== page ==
It is no great secret that the entities at the center of the air transport industry – the airlines – generally turn in profit margins somewhat lower than companies in the industries which support their operations – manufacturers, airports, IT suppliers and so on.

Low-fare airlines, of course, have a reputation for their low-cost operations. The larger carriers in this category have such a size that they are often able to push suppliers down on the price of products. However, even the full-service carriers which offer high-quality service in their premium cabins also want to ensure that they do not overpay in order to deliver that service.

In the field of aero engines, the OEMs recognize that airlines will always be looking to get the maximum out of their powerplants while keeping costs down. The support packages they present to customers now are wide and varied and extremely valuable to both parties in any deal.

The development of these packages was accelerated in the 1990s, when there was a fear that bogus parts – or parts with bogus documentation – were being put into the market. In addition to that situation, some engine manufacturers looked to muscle in on their competitors’ aftermarket dealings by creating parts for engines which were not part of their own portfolio.

The engines targeted – particularly in the bogus parts scare – were those powering the workhorses of the global fleet, CFM International’s CFM56 and the V2500 from International Aero Engines (IAE) on the Boeing 737 family and the Airbus A320 family. For those who were trying to scam airlines, the most lucrative part of the market was the place to start.

Add in the parts made by a competitor and it is easy to see why any engine manufacturer would want to make it worthwhile for one of its airline customers not to shop elsewhere for their spare parts or, indeed, have their maintenance done except to OEM specifications. This was also aided by the fact that as an engine could move between operators throughout its life – whether with an aircraft or simply via rotation as repairs and/or exchanges were carried out – each different operator was likely to work to a different standard. Thus an engine with a number of non-OEM parts might not be accepted by a number of carriers and its residual value on the market would be diminished.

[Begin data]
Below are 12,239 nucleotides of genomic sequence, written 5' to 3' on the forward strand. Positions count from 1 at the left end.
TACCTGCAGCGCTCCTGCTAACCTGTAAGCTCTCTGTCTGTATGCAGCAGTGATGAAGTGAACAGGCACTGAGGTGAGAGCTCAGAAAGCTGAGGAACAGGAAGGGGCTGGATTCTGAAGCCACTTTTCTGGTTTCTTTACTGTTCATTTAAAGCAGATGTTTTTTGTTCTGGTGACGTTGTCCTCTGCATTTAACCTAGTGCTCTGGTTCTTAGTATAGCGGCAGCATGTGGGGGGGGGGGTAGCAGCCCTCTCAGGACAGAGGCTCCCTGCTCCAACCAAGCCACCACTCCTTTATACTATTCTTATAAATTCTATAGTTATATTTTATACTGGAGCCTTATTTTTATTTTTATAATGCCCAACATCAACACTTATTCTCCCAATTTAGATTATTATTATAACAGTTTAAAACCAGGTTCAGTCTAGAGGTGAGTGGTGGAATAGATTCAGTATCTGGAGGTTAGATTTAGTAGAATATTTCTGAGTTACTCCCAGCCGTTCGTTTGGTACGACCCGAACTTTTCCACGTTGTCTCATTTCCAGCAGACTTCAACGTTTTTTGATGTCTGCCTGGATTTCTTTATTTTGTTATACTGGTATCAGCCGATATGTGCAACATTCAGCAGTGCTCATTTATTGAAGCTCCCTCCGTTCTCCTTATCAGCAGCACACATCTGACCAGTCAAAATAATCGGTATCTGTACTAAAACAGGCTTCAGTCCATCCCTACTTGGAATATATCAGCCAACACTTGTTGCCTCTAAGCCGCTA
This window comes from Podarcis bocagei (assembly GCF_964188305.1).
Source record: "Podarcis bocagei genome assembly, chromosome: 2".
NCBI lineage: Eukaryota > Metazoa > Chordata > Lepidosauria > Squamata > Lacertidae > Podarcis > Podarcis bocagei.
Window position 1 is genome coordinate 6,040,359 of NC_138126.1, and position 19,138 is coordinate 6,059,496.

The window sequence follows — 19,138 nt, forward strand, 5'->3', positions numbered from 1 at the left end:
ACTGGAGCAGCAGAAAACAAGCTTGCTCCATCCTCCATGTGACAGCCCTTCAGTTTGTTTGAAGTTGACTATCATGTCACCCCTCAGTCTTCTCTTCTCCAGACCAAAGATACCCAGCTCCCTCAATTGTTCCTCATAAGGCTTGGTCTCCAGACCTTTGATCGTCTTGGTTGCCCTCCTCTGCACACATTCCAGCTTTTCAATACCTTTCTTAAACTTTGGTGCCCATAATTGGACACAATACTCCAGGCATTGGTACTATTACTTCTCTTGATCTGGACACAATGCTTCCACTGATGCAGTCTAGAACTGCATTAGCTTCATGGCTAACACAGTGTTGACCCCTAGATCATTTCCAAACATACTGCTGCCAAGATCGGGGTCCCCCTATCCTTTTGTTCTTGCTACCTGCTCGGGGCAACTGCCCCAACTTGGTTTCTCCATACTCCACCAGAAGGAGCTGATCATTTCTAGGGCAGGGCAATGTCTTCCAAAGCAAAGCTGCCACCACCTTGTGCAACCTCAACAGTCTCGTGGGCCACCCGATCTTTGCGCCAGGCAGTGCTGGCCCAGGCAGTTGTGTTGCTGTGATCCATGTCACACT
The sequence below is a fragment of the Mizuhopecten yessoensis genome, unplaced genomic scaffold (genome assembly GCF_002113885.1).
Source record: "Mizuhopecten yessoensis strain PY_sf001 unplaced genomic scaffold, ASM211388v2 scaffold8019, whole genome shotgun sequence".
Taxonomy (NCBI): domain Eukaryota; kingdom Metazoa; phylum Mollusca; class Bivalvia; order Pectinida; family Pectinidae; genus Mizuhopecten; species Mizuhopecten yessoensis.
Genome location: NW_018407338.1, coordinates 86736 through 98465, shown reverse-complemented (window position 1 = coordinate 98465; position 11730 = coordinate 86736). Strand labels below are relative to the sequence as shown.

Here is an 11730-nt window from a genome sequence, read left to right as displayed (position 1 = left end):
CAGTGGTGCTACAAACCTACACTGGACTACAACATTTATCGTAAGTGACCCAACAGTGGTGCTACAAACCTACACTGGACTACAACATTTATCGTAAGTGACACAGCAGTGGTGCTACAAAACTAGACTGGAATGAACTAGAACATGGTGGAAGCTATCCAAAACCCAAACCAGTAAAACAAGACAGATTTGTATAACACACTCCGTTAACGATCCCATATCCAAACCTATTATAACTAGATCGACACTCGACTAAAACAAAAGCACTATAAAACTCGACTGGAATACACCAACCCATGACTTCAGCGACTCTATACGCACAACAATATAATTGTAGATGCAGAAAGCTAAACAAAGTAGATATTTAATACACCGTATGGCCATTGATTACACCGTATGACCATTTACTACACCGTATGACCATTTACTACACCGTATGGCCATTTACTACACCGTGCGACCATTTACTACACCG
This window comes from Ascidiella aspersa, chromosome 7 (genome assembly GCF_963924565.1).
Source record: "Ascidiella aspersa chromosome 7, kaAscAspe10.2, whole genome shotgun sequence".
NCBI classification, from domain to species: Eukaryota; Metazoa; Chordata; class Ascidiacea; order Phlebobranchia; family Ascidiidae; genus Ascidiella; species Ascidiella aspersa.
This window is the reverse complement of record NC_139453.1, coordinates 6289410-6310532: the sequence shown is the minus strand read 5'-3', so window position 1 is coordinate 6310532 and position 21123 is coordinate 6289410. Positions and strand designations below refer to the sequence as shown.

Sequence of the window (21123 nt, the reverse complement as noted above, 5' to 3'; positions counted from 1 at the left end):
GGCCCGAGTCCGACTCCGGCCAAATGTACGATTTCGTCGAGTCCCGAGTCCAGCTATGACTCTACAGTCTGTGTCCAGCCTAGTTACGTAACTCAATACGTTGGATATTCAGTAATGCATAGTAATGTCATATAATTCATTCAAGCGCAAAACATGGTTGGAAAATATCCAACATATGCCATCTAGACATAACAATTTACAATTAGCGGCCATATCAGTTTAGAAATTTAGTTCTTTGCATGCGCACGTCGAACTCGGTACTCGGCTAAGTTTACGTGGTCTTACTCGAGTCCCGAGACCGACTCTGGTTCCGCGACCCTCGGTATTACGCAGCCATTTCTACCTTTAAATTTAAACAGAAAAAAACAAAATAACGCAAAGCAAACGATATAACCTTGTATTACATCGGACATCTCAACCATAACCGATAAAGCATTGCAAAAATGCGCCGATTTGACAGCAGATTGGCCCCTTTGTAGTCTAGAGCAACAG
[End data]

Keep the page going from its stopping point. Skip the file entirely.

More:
Airlines, therefore, when considering the cost of an engine throughout its time with them and what value it might have when moved on, began to weigh up the value of using non-OEM parts. Naturally, there were encouraged by the engine manufacturers highlighting the residual value argument and bringing in appropriate programs to back up their case.

First out of the blocks with a solution to counter this situation was CFM with its TRUEngine program. As the engine manufacturer itself points out, this program “was developed in response to a growing industry need to better understand engine material content as assets are operated, evaluated and redistributed. With the TRUEngine designation, industry stakeholders, including potential buyers, lessors or appraisers, know that an engine’s content and maintenance history have been verified by CFM, enabling them to more easily evaluate engine resale value as well as market commonality and acceptance”.

To qualify for TRUEngine status, the maintenance of a CFM engine has to be in accordance with CFM manuals and recommendations, including the life-limited parts (LLPs) used. CFM does not carry out the maintenance itself, but has many authorized service centers around the world. Some of these have investment from CFM’s parent companies GE Aviation and Safran, but the network also involves airline-originated MRO providers such as Air France Industries/KLM Engineering & Maintenance as well as independents such as StandardAero.

Pratt & Whitney later followed suit and incorporates similar use of OEM parts (and their recognition) into its Enginewise suite of MRO solutions. Additionally, the two programs expanded to incorporate the new CFM LEAP and P&W PurePower engine families on the upgraded 737 MAX and A320neo aircraft.

While OEM LLPs are required by these programs, they do not necessarily have to be new. Used Serviceable Material (USM) has a very important role in providing operators with a full range of materials solutions. Moreover, GE Aviation is one of the largest sources of USM for CFM engines, achieving hundreds of millions of dollars in annual USM sales.

According to GE, USM can offer savings as high as 30%-50% depending on the engine model and the phase of life, and is an important element of mid-life and mature fleet solutions. “As part of a customized workscope, USM can help to create economical, tailored solutions that precisely match an airlines’ specific fleet plans,” the company notes.

Whether it be with new parts or USM, aircraft operators are increasingly signing up for these through-life programs and having their engine maintenance managed and carried out accordingly.